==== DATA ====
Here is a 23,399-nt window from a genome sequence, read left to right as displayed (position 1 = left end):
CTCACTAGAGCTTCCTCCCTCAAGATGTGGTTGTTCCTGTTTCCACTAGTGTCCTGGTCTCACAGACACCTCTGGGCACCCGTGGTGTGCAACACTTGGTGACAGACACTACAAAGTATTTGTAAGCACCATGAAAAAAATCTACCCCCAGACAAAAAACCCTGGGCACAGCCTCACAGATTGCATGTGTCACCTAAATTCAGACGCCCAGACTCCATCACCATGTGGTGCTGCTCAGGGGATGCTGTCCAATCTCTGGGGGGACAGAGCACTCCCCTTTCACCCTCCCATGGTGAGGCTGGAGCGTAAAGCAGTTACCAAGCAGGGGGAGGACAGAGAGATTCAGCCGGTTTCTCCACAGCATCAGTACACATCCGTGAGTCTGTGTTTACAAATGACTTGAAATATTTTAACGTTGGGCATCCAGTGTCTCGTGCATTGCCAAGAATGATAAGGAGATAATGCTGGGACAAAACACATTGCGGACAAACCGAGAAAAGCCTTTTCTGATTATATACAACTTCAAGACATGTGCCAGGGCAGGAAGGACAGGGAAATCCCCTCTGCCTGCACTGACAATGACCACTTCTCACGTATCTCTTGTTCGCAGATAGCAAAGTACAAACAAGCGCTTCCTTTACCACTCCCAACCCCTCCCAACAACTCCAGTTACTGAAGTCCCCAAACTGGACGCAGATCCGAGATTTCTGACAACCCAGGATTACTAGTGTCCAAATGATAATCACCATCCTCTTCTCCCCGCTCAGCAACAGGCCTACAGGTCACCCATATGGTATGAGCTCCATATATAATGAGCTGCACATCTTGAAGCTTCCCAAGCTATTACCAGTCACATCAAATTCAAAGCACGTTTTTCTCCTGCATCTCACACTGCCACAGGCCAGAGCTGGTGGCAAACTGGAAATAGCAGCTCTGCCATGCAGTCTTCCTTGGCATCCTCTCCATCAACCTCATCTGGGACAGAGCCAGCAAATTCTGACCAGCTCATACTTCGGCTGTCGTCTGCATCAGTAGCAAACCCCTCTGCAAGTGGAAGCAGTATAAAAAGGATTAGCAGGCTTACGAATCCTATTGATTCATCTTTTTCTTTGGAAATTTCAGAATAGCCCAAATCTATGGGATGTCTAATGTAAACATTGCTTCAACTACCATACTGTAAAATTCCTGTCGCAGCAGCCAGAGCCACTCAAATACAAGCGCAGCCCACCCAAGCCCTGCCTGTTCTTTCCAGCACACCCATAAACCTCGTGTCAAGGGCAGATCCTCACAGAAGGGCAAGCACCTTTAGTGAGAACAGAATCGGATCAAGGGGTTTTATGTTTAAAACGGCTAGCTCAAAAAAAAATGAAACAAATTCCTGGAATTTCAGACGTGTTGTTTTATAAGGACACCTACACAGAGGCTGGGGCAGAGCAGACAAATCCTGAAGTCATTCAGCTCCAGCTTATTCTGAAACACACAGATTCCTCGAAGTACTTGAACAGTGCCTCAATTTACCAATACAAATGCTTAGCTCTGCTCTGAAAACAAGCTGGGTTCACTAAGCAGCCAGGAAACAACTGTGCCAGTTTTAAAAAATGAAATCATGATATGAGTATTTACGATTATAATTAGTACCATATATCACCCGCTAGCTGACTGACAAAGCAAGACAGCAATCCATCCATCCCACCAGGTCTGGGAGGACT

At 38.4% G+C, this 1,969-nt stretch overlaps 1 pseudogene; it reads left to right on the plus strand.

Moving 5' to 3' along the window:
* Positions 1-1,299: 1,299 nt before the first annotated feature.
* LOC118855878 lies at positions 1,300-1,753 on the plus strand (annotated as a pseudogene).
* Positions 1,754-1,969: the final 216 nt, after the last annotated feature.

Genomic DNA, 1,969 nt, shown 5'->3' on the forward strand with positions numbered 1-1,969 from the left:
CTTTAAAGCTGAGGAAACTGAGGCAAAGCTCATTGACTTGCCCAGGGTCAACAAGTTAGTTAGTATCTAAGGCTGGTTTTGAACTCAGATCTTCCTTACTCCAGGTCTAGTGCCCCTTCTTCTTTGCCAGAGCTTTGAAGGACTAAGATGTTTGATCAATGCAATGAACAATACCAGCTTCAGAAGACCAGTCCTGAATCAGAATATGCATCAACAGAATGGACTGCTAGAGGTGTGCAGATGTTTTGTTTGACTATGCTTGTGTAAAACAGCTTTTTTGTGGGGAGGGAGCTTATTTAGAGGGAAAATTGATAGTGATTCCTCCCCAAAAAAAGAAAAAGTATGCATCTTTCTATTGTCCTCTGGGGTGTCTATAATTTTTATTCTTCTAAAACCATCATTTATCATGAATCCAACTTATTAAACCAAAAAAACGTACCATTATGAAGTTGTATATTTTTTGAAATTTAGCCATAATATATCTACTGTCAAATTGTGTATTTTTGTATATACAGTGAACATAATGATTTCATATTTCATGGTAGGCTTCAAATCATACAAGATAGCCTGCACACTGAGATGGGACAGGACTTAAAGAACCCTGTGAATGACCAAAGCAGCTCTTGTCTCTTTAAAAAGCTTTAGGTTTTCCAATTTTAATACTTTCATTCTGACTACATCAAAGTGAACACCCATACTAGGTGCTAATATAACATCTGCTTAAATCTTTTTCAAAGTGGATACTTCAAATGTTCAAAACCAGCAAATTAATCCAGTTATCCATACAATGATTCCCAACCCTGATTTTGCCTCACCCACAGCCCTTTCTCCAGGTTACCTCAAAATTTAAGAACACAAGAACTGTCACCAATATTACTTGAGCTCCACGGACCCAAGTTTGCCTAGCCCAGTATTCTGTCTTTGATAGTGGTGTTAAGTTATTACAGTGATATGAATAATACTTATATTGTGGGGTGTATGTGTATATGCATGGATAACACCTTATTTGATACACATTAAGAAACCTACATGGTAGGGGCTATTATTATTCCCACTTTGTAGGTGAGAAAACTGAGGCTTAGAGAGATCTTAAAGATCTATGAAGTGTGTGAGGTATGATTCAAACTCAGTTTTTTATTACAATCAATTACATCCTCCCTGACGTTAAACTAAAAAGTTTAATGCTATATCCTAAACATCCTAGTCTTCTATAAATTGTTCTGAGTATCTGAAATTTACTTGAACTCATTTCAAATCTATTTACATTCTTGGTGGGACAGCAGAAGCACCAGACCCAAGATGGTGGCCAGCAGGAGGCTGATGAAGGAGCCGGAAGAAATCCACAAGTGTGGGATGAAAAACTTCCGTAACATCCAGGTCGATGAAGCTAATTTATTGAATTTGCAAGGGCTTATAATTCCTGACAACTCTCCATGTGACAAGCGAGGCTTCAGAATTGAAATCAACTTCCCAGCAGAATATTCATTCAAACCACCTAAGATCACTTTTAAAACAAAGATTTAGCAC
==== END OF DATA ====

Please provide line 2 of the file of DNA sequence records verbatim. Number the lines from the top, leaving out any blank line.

CTCACTAGAGCTTCCTCCCTCAAGATGTGGTTGTTCCTGTTTCCACTAGTGTCCTGGTCTCACAGACACCTCTGGGCACCCGTGGTGTGCAACACTTGGTGACAGACACTACAAAGTATTTGTAAGCACCATGAAAAAAATCTACCCCCAGACAAAAAACCCTGGGCACAGCCTCACAGATTGCATGTGTCACCTAAATTCAGACGCCCAGACTCCATCACCATGTGGTGCTGCTCAGGGGATGCTGTCCAATCTCTGGGGGGACAGAGCACTCCCCTTTCACCCTCCCATGGTGAGGCTGGAGCGTAAAGCAGTTACCAAGCAGGGGGAGGACAGAGAGATTCAGCCGGTTTCTCCACAGCATCAGTACACATCCGTGAGTCTGTGTTTACAAATGACTTGAAATATTTTAACGTTGGGCATCCAGTGTCTCGTGCATTGCCAAGAATGATAAGGAGATAATGCTGGGACAAAACACATTGCGGACAAACCGAGAAAAGCCTTTTCTGATTATATACAACTTCAAGACATGTGCCAGGGCAGGAAGGACAGGGAAATCCCCTCTGCCTGCACTGACAATGACCACTTCTCACGTATCTCTTGTTCGCAGATAGCAAAGTACAAACAAGCGCTTCCTTTACCACTCCCAACCCCTCCCAACAACTCCAGTTACTGAAGTCCCCAAACTGGACGCAGATCCGAGATTTCTGACAACCCAGGATTACTAGTGTCCAAATGATAATCACCATCCTCTTCTCCCCGCTCAGCAACAGGCCTACAGGTCACCCATATGGTATGAGCTCCATATATAATGAGCTGCACATCTTGAAGCTTCCCAAGCTATTACCAGTCACATCAAATTCAAAGCACGTTTTTCTCCTGCATCTCACACTGCCACAGGCCAGAGCTGGTGGCAAACTGGAAATAGCAGCTCTGCCATGCAGTCTTCCTTGGCATCCTCTCCATCAACCTCATCTGGGACAGAGCCAGCAAATTCTGACCAGCTCATACTTCGGCTGTCGTCTGCATCAGTAGCAAACCCCTCTGCAAGTGGAAGCAGTATAAAAAGGATTAGCAGGCTTACGAATCCTATTGATTCATCTTTTTCTTTGGAAATTTCAGAATAGCCCAAATCTATGGGATGTCTAATGTAAACATTGCTTCAACTACCATACTGTAAAATTCCTGTCGCAGCAGCCAGAGCCACTCAAATACAAGCGCAGCCCACCCAAGCCCTGCCTGTTCTTTCCAGCACACCCATAAACCTCGTGTCAAGGGCAGATCCTCACAGAAGGGCAAGCACCTTTAGTGAGAACAGAATCGGATCAAGGGGTTTTATGTTTAAAACGGCTAGCTCAAAAAAAAATGAAACAAATTCCTGGAATTTCAGACGTGTTGTTTTATAAGGACACCTACACAGAGGCTGGGGCAGAGCAGACAAATCCTGAAGTCATTCAGCTCCAGCTTATTCTGAAACACACAGATTCCTCGAAGTACTTGAACAGTGCCTCAATTTACCAATACAAATGCTTAGCTCTGCTCTGAAAACAAGCTGGGTTCACTAAGCAGCCAGGAAACAACTGTGCCAGTTTTAAAAAATGAAATCATGATATGAGTATTTACGATTATAATTAGTACCATATATCACCCGCTAGCTGACTGACAAAGCAAGACAGCAATCCATCCATCCCACCAGGTCTGGGAGGACT